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Quirk of Nature: Janacek's 'Cunning Little Vixen'

In the four centuries or so since the first operas were written, operatic stories have been inspired by an astonishing array of literary sources -- from Nordic legends and Greek classics, to romance novels and historical fiction.

Still, there's one composer who may win the prize for operas based on wide-ranging sources. In 1920, Leos Janacek turned to science fiction for his opera The Excursions of Mr. Broucek, setting one of its scenes on the moon, where the local residents turn out to be fussy, art aficionados. Another of his operas, The Makropulos Case, is a sort time travel story, in which a magic formula lets the main character live for hundreds of years. But when it comes to unorthodox subject matter, Janacek may have outdone even himself with The Cunning Little Vixen, basing it on what was essentially a comic strip.

These days, with Hollywood churning out big budget movies based on comic book characters such as Iron Man, the Silver Surfer and the Incredible Hulk, a comics-based opera about a cute little fox may sound a bit tame. But in its day, Janacek's opera did stick out as something different -- and actually, it still is.

The composer got the idea for his Vixen from a serialized newspaper story, with drawings, detailing the adventures of a clever fox cub. She's captured by the local Forester, grows up on his farm, and then escapes back to the woods to raise a family. It sounds simple but Janáček, who wrote his own text, has much to say about the connections between people and animals, and the cyclical nature of life and death.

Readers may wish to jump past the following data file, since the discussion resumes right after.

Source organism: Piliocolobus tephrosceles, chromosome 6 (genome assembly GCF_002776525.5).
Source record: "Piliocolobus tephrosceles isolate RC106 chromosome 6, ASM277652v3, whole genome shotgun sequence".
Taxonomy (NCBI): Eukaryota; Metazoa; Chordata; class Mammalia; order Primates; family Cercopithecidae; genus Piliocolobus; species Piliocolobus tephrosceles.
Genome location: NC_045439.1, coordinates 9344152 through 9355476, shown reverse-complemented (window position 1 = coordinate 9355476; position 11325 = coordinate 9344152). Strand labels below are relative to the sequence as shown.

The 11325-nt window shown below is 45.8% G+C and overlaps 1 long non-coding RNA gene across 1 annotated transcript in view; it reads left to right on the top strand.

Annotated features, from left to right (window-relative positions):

So, instead of regal kings and consumptive heroines, this opera stars badgers, dogs, chickens and frogs, with bit parts for a flurry of other curious critters -- and even a handful of humans. Along the way they tell a gently cautionary tale that's charming, frightening, tragic -- and in the end, life-affirming.

On World of Opera, Lisa Simeone presents Janacek's The Cunning Little Vixen in a production from the Maggio Musicale in Florence, led by conductor Seiji Ozawa. The stars include soprano Isabel Bayrakdarian as the Vixen, baritone Quinn Kelsey as the Forester and soprano Lauren Curnow as the Fox.

See the previous edition of World of Opera or the full archive.

Copyright 2023 NPR. To see more, visit https://www.npr.org.

Bruce Scott
Bruce Scott is supervising producer of World of Opera. He also produces NPR's long-running, annual special Chanukah Lights, with Susan Stamberg and Murray Horwitz.
Tom Huizenga
Tom Huizenga is a producer for NPR Music. He contributes a wide range of stories about classical music to NPR's news programs and is the classical music reviewer for All Things Considered. He appears regularly on NPR Music podcasts and founded NPR's classical music blog Deceptive Cadence in 2010.